human rights watch 88.
(photo credit: Courtesy)
Prime Minister Binyamin Netanyahu on Sunday night attacked the ostensible
anti-Israel bias of some human rights watchdog groups. “We must expose the
hypocrisy of human rights organizations that turn a blind eye to the most
repressive regimes in the world... and instead target the only liberal
democracy in the Middle East,” Netanyahu said.
appeared to be a reaction to a 166-page report entitled “Separate and Unequal,”
issued by Human Rights Watch earlier Sunday. In addition to descriptions of
alleged Israeli violations of human rights, the report, the longest and most
comprehensive issued on any Middle East country this year, called on the US to
punish Israel by deducting aid in accordance with its spending on
There is a tendency among politicians, including the prime
minister, to make sweeping charges against HRW and other human rights NGOs,
generalizing that they are riddled with malicious intent without providing
specific examples. It is worth focusing on one of the many tendentious claims in
HRW’s report to illustrate the unfortunately frequent validity of official
Israel’s sense of grievance.
THE REPORT takes Israel to task for a
purportedly discriminatory water allocation policy. HRW stated that, “Average
Israeli per capita consumption of water, including water consumption, by
settlers is 4.3 times that of Palestinians in the occupied territories
This is true, as far as it goes: Per capita water
consumption among Palestinians is 70 liters a day, compared to Israel’s average
per person of 300 liters a day. What HRW failed to mention, however, is that
access to piped water has dramatically improved in recent decades and is
significantly better than in Syria or Jordan, which would have been in control
of the West Bank had it not attacked Israeli in 1967.
In fact, as Alon
Tal of the Blaustein Institute for Desert Research at Ben-Gurion University
noted in a recent article in the Israel Journal for Foreign Affairs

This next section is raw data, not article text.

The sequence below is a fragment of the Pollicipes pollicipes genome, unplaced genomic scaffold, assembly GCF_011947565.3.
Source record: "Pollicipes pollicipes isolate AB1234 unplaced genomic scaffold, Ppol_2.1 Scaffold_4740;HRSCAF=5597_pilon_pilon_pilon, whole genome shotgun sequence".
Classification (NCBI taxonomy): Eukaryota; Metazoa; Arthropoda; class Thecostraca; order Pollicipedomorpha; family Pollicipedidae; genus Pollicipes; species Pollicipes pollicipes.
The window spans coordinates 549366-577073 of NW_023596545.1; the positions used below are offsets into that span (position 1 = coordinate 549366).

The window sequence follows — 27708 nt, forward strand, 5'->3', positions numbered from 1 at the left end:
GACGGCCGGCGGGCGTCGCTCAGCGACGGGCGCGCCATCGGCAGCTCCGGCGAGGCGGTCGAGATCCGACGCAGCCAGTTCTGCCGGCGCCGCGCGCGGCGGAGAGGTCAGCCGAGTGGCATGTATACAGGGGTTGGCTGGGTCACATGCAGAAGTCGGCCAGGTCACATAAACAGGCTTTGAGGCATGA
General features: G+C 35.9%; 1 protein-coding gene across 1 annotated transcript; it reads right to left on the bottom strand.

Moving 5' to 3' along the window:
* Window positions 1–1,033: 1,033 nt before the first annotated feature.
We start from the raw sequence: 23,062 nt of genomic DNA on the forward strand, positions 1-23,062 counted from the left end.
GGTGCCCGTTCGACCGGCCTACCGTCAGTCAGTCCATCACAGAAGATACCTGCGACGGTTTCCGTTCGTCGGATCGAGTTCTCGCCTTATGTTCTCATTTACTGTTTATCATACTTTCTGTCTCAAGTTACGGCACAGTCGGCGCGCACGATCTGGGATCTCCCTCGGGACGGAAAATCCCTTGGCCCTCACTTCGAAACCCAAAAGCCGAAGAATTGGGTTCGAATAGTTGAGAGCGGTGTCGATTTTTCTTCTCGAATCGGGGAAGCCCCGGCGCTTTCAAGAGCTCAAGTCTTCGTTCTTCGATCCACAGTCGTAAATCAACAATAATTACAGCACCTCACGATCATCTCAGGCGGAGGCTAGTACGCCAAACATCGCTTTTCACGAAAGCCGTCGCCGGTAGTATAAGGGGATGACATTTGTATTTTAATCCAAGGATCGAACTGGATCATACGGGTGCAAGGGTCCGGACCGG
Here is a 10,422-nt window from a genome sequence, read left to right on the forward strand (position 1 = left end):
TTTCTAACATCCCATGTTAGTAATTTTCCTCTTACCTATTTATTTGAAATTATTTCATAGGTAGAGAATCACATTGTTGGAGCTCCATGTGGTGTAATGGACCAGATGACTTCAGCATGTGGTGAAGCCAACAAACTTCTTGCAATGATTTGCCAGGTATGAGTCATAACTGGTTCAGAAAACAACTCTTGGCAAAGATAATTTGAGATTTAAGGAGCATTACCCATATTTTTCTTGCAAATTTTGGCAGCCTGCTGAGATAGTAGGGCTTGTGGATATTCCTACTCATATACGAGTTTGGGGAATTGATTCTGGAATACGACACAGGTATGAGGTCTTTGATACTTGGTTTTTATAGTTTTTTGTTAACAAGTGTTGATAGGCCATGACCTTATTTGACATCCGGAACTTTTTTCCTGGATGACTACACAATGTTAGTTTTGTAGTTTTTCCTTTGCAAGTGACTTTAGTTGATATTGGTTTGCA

, Israel has
significantly exceeded its requirement as set down in the 1995 Oslo II Peace
Accords, increasing supply by 60 million cubic meters (mcm) a year, instead of
28.6 mcm as required.
The 10 percent of the Palestinian population on the
West Bank who do not have reasonable access to running water might usefully be
contrasted with, say, Romania, where one-third of the population has no running
water, or closer to home, the Jordanian city of Irbid, where 400,000 residents
The relatively widespread accessibility did not happen by
itself. A World Bank report from April 2009 noted that Israel was responsible
for a 50% rise in the number of West Bank Palestinians who have access to
networked water supply. The World Bank also estimated that 45% of West Bank
Palestinians’ (and settlers’) water is provided by Mekorot, the Israeli national
water carrier, from sources located inside Israel. This has unfolded over the
past two decades, moreover, during which the Palestinian population tripled to
2,461,000. As Tal concluded, “There are few developing economies that have
achieved such dramatic improvements in such a short time.”
None of this
is mentioned in HRW’s report. And while a litany of accusations are leveled at
Israel – ranging from “over-extraction of water” to “refusal to approve
Palestinian water projects” – no blame whatsoever is placed on Palestinians.
Yet, as Tal notes, 30% of Palestinian water leaks out of poorly maintained
pipes, three times what Israel loses to leakage.
Authority – with $1 billion in annual civil aid, the world’s largest per capita
recipient of international development assistance – invests precious little, if
anything, in improving water delivery. And due to PA corruption, rural residents
are often forced to pay exorbitant rates for bottled or tanker water. Deficient
law enforcement by the PA also results in the digging of wells that threaten to
contaminate major aquifers.
SUCH SKEWED treatment of Israel’s water
policy is a microcosm of HRW’s wider failings, which were recently detailed to
shocking effect in a lecture (republished on these pages on November 25) by its
outraged founder Robert Bernstein. Not only does HRW’s obsessive and
antagonistic focus misrepresent Israel, it is also counterproductive to the
By Israeli standards, the amount of water available to
Palestinians, while higher than many developing countries, is inadequate. But
what HRW deliberately fails to acknowledge is that this is a consequence of a
complex reality that includes Palestinian negligence.
As long as the
specifics, and the wider realities, are intentionally ignored by human rights
groups maintaining cynical anti-Israeli campaigns, the root problems afflicting
Israelis and Palestinians will continue to be distorted, misunderstood, and
consequently, all the harder to resolve.